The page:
"This is a classic example of the Roman way of war," O'Brien explains, "Which involved spade work and wooden fortifications as much as swords or ballista."

Why Did They Win?

In these extremely unlikely victories, O'Brien says he has found some common themes.

"Cooler heads always prevail," O'Brien explains. "[These commanders] think their way out. They don't act rashly. ... There's a sort of level of concentration -- almost a zen presence -- among the commanders who are victorious in these battles."

But that doesn't mean they shy away from conflict, either. Leaders of smaller forces often acted assertively, meeting challenges head-on.

And don't forget hubris, O'Brien says: "There's also, on the other side, almost invariably a great deal of overconfidence which kills an army again and again and again."

Cannae, 216 BCE

Hannibal's Masterpiece Trashes Rome And Creates A Legend

Outnumbered
Outnumbered: Incredible Stories of History's Most Surprising Battlefield Upsets
By Cormac O'Brien
Paperback, 304 pages
Fair Winds Press
List price: $19.99

Dexterous, redoubtable, and adaptable, the army Hannibal led at Cannae -- just 55,000 strong or thereabouts -- relied on a supple interplay of cavalry and infantry that revealed years of instructive service. Numerous different warriors, from different lands and speaking different languages, took orders from the Barcid command structure that day and performed heroically. Only professionalism and long experience could account for this.

Like all ancient generals, Hannibal deployed his cavalry on the wings. (His elephants had all died by this point.) But unlike the Romans, he intended to use them for more than placeholders. On the right were the Numidians, bareback riders who wore virtually no armor and relied on volleys of well-aimed javelins to break up their enemies. The left wing was comprised of heavy cavalry -- Spanish and Gallic riders, the wealthier of them wearing mail shirts, who rode hard into battle in close order. Much more numerous than their Numidian comrades, these fearsome riders were entrusted to Hasdrubal, one of Hannibal’s most trusted lieutenants, who meant to shatter the Roman right wing.

But what about the center? Here Hannibal would have to receive the full force of around 80,000 legionaries. Some 24,000 close-order infantry spanned the middle of the Carthaginian line between the cavalry wings, the overwhelming majority of which were allied Celts recruited from the Po Valley. The rest, perhaps 8,000, were Spanish, armed with large oval shields and wielding an array of spears, javelins, and short thrusting swords on which the Romans would ultimately base their famous gladius. Among the Celts, only chieftains could afford a mail shirt and helmet, and they would have stood out amid their shirtless underlings -- fierce warriors armed with large shields, spears, and heavy slashing swords as much as three feet (0.9 m) in length. Out in front of the close-ranked Celts and Spaniards ranged skirmishers from all the nations in Hannibal’s army, though their numbers cannot be known.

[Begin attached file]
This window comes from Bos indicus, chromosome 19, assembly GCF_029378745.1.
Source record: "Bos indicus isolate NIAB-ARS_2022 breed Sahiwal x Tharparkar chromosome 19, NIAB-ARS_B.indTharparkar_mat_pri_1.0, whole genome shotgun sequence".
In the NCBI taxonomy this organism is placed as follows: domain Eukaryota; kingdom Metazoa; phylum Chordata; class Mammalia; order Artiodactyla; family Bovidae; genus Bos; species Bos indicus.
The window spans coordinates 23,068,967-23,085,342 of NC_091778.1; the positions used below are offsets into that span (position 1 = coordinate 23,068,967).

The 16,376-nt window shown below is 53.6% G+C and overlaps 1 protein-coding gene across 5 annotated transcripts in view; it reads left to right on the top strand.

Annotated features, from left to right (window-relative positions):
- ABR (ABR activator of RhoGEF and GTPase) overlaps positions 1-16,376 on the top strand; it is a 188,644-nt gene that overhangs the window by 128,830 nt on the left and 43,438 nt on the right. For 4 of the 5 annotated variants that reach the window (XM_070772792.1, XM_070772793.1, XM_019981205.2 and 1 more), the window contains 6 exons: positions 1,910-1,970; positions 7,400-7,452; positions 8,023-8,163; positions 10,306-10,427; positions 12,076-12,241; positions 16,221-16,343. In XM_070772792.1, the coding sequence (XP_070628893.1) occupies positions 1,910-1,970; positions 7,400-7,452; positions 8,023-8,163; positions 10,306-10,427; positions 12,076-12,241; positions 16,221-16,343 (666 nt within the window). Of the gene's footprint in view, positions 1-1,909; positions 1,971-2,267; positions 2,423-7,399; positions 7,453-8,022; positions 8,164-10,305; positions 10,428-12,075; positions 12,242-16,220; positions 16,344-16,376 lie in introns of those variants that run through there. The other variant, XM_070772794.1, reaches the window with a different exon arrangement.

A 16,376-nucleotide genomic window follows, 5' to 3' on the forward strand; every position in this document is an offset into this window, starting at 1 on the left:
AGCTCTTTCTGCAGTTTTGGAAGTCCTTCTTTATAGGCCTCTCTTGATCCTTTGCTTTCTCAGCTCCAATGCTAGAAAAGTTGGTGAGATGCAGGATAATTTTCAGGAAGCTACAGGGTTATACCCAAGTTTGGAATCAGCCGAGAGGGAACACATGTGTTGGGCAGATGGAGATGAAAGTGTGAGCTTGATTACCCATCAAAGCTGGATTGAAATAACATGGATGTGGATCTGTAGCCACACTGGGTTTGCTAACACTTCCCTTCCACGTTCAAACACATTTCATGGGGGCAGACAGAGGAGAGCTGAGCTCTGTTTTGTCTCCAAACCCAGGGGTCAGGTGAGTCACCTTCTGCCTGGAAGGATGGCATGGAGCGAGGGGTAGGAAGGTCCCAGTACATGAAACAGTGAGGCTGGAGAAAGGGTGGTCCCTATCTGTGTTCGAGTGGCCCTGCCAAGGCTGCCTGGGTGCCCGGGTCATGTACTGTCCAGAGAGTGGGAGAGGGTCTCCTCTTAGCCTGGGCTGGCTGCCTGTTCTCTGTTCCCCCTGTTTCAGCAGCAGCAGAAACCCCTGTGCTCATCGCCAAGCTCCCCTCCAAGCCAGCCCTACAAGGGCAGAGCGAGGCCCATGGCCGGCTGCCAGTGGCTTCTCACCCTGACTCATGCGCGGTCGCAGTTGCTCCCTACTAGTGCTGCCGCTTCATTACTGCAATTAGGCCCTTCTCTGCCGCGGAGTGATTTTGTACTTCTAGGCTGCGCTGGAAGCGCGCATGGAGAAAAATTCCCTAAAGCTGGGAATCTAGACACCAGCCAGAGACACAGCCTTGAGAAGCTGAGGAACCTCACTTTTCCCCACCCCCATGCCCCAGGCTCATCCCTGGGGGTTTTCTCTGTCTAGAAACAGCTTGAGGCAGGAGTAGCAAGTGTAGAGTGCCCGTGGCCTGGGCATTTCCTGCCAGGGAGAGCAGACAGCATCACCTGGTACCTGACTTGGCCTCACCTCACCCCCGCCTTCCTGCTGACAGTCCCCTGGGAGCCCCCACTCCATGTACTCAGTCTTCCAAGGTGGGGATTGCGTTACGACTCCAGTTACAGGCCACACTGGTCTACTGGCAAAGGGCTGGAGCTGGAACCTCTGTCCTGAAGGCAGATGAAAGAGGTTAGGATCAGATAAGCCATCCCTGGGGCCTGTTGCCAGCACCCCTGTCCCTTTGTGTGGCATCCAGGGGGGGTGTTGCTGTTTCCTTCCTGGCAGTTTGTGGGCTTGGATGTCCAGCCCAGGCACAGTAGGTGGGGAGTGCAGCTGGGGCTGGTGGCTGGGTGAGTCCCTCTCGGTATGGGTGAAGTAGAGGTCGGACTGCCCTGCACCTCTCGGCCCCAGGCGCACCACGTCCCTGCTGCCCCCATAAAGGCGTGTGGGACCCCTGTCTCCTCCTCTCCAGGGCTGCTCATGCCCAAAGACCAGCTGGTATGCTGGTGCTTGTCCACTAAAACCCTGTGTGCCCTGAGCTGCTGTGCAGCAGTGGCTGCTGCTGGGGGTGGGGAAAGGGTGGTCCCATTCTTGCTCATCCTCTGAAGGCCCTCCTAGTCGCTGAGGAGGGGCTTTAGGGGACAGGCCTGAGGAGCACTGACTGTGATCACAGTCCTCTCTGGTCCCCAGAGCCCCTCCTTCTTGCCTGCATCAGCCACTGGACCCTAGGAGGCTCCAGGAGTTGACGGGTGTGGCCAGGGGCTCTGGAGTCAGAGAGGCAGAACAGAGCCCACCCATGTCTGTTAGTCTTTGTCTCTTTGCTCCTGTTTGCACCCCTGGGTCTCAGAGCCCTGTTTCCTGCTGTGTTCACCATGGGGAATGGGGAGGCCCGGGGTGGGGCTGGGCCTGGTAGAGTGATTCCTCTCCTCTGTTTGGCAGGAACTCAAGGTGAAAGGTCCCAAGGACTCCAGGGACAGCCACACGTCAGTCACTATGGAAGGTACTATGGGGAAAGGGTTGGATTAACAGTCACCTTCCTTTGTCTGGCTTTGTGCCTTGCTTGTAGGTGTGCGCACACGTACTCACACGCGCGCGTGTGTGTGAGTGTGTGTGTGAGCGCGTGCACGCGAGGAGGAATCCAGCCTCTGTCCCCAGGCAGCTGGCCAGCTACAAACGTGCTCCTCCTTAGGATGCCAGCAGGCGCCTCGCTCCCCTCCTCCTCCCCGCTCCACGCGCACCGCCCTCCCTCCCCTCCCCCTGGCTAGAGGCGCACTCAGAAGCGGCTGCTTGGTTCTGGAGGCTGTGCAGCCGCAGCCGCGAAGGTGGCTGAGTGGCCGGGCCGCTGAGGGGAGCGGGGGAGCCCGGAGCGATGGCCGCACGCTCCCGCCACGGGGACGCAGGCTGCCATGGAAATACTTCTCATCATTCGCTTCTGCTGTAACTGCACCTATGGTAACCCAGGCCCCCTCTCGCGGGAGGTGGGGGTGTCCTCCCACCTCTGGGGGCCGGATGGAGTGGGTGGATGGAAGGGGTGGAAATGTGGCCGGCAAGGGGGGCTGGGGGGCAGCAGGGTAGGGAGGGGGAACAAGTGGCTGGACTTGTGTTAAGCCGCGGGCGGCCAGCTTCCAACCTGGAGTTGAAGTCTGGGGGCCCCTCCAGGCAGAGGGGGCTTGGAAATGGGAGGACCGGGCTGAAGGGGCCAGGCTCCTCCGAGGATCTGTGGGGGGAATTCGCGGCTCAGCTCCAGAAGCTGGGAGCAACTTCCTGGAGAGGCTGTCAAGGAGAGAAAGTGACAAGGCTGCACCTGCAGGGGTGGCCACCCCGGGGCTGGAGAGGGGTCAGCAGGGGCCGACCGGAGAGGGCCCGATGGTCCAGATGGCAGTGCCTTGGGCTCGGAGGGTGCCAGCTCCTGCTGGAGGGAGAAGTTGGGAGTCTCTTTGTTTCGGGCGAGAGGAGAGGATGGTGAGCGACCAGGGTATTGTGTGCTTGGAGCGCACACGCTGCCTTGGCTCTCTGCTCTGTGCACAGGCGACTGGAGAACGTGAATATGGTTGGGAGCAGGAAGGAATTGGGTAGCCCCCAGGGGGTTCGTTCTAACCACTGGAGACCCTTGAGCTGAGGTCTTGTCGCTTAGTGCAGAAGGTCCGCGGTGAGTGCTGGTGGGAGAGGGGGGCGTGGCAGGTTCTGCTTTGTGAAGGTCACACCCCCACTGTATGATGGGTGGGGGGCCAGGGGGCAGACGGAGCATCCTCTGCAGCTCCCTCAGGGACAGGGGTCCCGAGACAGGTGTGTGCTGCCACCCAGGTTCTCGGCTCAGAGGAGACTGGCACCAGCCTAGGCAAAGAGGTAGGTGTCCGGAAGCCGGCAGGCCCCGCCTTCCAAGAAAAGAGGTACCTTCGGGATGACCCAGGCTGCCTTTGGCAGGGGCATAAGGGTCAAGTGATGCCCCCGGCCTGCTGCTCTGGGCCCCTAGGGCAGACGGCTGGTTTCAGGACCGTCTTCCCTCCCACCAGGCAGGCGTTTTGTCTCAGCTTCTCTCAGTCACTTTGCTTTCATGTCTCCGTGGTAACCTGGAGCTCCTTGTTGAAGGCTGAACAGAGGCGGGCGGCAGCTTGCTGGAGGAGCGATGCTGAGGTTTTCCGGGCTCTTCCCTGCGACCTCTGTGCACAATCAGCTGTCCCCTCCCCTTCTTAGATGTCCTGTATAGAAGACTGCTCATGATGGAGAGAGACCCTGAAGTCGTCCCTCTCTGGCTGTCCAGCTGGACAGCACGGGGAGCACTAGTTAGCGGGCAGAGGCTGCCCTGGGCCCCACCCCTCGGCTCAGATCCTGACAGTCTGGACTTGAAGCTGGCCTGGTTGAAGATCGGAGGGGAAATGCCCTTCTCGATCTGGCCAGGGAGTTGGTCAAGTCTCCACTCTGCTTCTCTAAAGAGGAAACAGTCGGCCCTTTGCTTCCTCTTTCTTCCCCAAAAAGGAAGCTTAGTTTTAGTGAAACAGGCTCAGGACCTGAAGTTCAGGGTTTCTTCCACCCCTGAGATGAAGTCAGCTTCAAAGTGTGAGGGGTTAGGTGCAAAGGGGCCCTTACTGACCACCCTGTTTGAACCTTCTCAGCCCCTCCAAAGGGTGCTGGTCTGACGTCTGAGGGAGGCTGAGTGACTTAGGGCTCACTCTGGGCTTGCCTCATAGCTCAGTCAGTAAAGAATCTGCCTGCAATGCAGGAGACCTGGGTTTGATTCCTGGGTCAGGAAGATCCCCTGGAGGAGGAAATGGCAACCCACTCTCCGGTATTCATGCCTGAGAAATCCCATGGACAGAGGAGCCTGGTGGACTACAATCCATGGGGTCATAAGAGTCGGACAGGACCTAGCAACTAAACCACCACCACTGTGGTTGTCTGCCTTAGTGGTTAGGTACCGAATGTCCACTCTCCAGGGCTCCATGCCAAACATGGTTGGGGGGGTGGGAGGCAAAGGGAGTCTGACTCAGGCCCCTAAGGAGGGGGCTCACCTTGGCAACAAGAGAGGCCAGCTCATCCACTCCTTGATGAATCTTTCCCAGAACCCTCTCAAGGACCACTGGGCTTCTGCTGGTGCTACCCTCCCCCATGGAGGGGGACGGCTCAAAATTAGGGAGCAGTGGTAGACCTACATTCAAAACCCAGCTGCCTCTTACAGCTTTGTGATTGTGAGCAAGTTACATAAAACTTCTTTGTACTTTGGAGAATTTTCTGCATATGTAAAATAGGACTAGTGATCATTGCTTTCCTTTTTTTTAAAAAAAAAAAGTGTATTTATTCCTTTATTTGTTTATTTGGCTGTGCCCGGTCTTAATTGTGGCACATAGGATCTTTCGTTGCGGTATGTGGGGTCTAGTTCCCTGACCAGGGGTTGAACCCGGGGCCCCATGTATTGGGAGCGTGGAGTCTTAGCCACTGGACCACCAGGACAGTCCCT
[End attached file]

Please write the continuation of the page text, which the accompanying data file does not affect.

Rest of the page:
With so few infantry to receive the expected Roman onslaught in the center, Hannibal made a decision that would echo down the ages as inspired. He ordered them to bulge forward in a crescent shape, with the very center forming a blunt point behind which the remaining units ranged outward en echelon. Behind the wings of this convex formation lurked two phalanxes of Libyan infantry. These were Hannibal’s finest, now sporting Roman arms and armor captured from enemy dead. Five thousand strong each, they anchored the whole line.

In the ritualized nature of ancient warfare, skirmishers, crowds of them preparing for battle in front of both armies, were the first to clash. They now tested each other on the plain, hurling missiles and occasionally closing to exchange blows. If either force were to have an impact on the coming battle, one of them would have to be pushed from the field. At Cannae, no such triumph seems to have occurred, resulting in a stalemate that gave way to the movement of regular troops.

Hasdrubal, preparing his heavy cavalry on the Punic left wing for an imminent charge, saw the Roman infantry start to advance and made his move. The Celts and Spaniards, many of them nobles in their tribal cultures and resplendent in mail and plumed helmets, thundered across the field, directing their accelerating mounts into the Roman right wing. There, cavalry under Paullus himself awaited their arrival with what must have been mounting dread. In addition to being outnumbered on this part of the line, the Romans had yet to best Punic cavalry in a fight, and must have anticipated a vicious struggle.

It came soon enough. Once in among each other, the two sides clashed in a maelstrom, the sources implying that many were pulled from their mounts and continued fighting on foot. The Romans were outmatched, and soon fled for their lives, those on foot either falling to Punic spears or -- as Paullus himself did -- making their way to the infantry to continue fighting there.

On the Carthaginian right, the Numidians wrangled with the Roman left wing, whose horsemen fought under Rome’s supreme commander that day, Gaius Terentius Varro. Less numerous than their Gallic and Spanish colleagues on the opposite end of the line and also incapable of closing decisively, they wheeled and turned, hurling volleys of javelins against Varro’s cavalry. An impasse had been reached, with neither side willing or able to sweep the other from the field.

Trapped

The center, by contrast, surged with savage collisions. Here the Roman legions had at last reached their destination, striding into the violence with the confidence of numbers. At the apex of the Punic crescent, Gauls and Spaniards fought desperately against the enemy, only to fall back before the punishing pressure of the hastati and principes. Before long, their cause seemed hopeless, and the bulge began to collapse. The tremendous Roman numbers, it seemed, were telling.